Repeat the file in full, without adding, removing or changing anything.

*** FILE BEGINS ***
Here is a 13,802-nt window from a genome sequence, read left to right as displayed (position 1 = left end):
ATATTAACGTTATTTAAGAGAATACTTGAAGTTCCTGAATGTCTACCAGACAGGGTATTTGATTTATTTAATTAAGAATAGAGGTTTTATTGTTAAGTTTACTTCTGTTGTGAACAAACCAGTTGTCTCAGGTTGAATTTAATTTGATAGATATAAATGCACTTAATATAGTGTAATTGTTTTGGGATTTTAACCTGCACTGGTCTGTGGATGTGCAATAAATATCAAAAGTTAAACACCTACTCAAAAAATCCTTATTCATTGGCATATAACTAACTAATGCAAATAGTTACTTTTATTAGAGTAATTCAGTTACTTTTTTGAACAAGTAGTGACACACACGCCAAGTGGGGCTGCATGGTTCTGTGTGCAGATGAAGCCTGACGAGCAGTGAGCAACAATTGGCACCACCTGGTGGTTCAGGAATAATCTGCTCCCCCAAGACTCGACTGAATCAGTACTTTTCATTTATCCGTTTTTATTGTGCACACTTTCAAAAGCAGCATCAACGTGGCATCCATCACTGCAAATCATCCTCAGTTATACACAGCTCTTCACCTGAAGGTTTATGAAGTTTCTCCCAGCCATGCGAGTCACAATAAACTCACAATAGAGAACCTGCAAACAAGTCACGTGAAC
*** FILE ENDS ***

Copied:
Here is a 13,802-nt window from a genome sequence, read left to right as displayed (position 1 = left end):
ATATTAACGTTATTTAAGAGAATACTTGAAGTTCCTGAATGTCTACCAGACAGGGTATTTGATTTATTTAATTAAGAATAGAGGTTTTATTGTTAAGTTTACTTCTGTTGTGAACAAACCAGTTGTCTCAGGTTGAATTTAATTTGATAGATATAAATGCACTTAATATAGTGTAATTGTTTTGGGATTTTAACCTGCACTGGTCTGTGGATGTGCAATAAATATCAAAAGTTAAACACCTACTCAAAAAATCCTTATTCATTGGCATATAACTAACTAATGCAAATAGTTACTTTTATTAGAGTAATTCAGTTACTTTTTTGAACAAGTAGTGACACACACGCCAAGTGGGGCTGCATGGTTCTGTGTGCAGATGAAGCCTGACGAGCAGTGAGCAACAATTGGCACCACCTGGTGGTTCAGGAATAATCTGCTCCCCCAAGACTCGACTGAATCAGTACTTTTCATTTATCCGTTTTTATTGTGCACACTTTCAAAAGCAGCATCAACGTGGCATCCATCACTGCAAATCATCCTCAGTTATACACAGCTCTTCACCTGAAGGTTTATGAAGTTTCTCCCAGCCATGCGAGTCACAATAAACTCACAATAGAGAACCTGCAAACAAGTCACGTGAAC